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The Capuchin Crypt which displays the bones of over 4,000 Capuchin friars

Rome Travel Blog

 › entry 6 of 10 › view all entries

Next we actually had set some goals for our walk around Rome, just to make sure that we didn’t miss one of the mayor sites in Rome; The Trevi Fountain. The fountain at the juncture of three roads (tre vie) marks the terminal point of the "modern" Acqua Vergine, the revivified Aqua Virgo, one of the ancient aqueducts that supplied water to ancient Rome.

We walked to the Metro after a late breakfast and decided to get off already at the second station towards the city centre; Piramide. The train station was leading directly towards Piramide di Caio Cestio or Piramide Cestia).

Piazza di Porta San Paolo
It is actually an ancient pyramid near the Porta San Paolo and the Protestant Cemetery. It stands in a fork between two ancient roads, the Via Ostiensis and another road that ran west to the Tiber along the appoximate line of the modern Via della Marmorata. Due to its incorporation into the city's fortifications, it is today one of the best-preserved ancient buildings in Rome.

The pyramid was built about 18 BC-12 BC as a tomb for Gaius Cestius Epulo, a magistrate and member of one of the four great religious corporations at Rome, the Septemviri Epulonum. It is of brick-faced concrete covered with slabs of white marble standing on a travertine foundation, measuring 100 Roman feet (22 m) square at the base and standing 125 Roman feet (27 m) high.

In the interior is the burial chamber, a simple barrel-vaulted rectangular cavity measuring 5.

Pyramid of Caio Cestio
95 metres long, 4.10 wide and 4.80 high. When it was (re)discovered in 1660, the chamber was found to be decorated with frescoes which were recorded by Pietro Santi Bartoli, but only the scantest traces of these now remain. There was no trace left of any other contents in the tomb, which had been plundered in antiquity. The tomb had been sealed when it was built, with no exterior entrance; it is not possible for visitors to access the interior.

We followed Viale del Campo Boario and enjoyed the trees along the pavement. The weather had changed, not dramatically but it was colder than the other days. We turned towards River Tiber at Via Nicola Zabaglia passing Monte Testaccio. In antiquity, much of the Tiber River trade took place here, and the remains of broken clay vessels (amphorae) were stacked creating the artificial Testaccio hill, which today is a source of much archeological evidence as to the history of ancient everyday Roman life.

The wall to the protestant Cemetery along the Via del Campo Boario

We turned again at Piazza di Santa Maria Liberatrice after passing Parrocchia salesiana di S.M.Liberatrice al Testaccio. We turned towards the Tiber again just below San Anselmo all'Aventino; a church and monastery that was designed by Hildebrand de Hemptinne and Fidelis von Stotzingen, and built in 1900. The International College of Sant' Anselmo is located here, as is the seat of the Abbot Primate of the Federation of 'Black Monks'. This includes all monks under the Rule of St Benedict except the Cistercians and the Trappists.

The traffic along the Lungotevere Avertino was rather calm and we were heading for Circus Maximus when we saw a small road; Clivio di Rocca Savella, amongst the trees leading up to Santa Sabina all'Aventino, which is another basilica.

The wall to the protestant Cemetery along the Via del Campo Boario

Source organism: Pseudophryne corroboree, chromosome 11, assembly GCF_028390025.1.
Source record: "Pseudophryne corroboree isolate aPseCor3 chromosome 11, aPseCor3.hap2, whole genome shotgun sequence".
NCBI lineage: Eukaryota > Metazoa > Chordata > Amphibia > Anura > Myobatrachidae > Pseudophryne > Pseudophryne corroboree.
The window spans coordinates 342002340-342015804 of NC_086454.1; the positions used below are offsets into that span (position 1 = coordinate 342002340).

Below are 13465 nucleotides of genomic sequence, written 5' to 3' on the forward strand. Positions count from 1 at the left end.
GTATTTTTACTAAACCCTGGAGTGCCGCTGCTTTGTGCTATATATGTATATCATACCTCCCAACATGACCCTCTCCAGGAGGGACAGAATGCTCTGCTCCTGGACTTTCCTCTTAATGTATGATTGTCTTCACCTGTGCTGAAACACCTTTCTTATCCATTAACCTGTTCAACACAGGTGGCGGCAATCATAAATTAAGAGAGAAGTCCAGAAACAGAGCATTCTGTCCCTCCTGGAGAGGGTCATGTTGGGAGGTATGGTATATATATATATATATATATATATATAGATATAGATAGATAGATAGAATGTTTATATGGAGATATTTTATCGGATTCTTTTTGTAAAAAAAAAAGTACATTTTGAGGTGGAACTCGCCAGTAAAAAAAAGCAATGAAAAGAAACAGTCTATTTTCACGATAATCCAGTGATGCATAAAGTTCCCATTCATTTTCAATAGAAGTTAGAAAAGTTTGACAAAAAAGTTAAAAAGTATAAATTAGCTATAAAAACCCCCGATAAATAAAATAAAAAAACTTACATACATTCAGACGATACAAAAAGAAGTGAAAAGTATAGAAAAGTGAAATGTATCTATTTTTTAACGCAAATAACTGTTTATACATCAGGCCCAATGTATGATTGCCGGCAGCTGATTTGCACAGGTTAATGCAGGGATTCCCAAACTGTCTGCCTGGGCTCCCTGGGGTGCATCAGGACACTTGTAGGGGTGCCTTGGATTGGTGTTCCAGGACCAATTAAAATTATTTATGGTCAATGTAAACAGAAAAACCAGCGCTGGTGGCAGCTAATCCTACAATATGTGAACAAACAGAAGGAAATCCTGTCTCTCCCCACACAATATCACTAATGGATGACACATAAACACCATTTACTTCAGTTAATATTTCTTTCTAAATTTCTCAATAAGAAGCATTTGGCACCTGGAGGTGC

The small road was a little breathing hole in the city, and from her we actually had a good view towards many of the sites in the city. The little road turned in the end into an even smaller one called Passage on the Aventino.

The basilica is the centre of the Dominican order. Santa Sabina lies high on the Aventine Hill, riverside, close to the headquarters of the Knights of Malta. Santa Sabina is an early basilica (5th century), with a classical rectangular plan and columns. The decorations have been restored to their original modesty, mostly white. Together with the light pouring in from the windows, this makes the Santa Sabina an airy and roomy place. Because of its simplicity, the Santa Sabina represents the crossover from a roofed Roman forum to the churches of Christendom.

We walked down the Via Santa Sabina and passed Roseto Comunale where the roses were in full bloom displaying all imaginable colours.

Even small cars needs to park creative
The street leads down to Circo Massimo.

Circus Maximus, Latin for greatest circus, is an ancient hippodrome and mass entertainment venue located in Rome. Situated in the valley between the Aventine and Palatine hills, the location was first utilized for public games and entertainment by the Etruscan kings of Rome. Certainly, the first games of the Ludi Romani (Roman Games) were staged at the location by Tarquinius Priscus, the fifth Etruscan ruler of Rome. Somewhat later, the Circus was the site of public games and festivals influenced by the Greeks in the 2nd century BC. Meeting the demands of the Roman citizenry for mass public entertainment on a lavish scale, Julius Caesar expanded the Circus around 50 BC, after which the track measured approximately 600 m in length, 80 m in breadth and could accommodate an estimated 250,000 spectators (many more, perhaps an equal number again, could view the games by standing, crowding and lining the adjoining hills).

Italian food!
In 81, the Senate built a triple arch honouring Titus by the closed East end (not to be confused with the Arch of Titus over the Via Sacra on the opposite side of the Palatinum).

Watching this place closing out the noise of today’s cars and imagining a crowd of 250.000 spectators watching the games cheering the best of their lungs can make the small hair on your back quiver. It must have been a fantastic sight.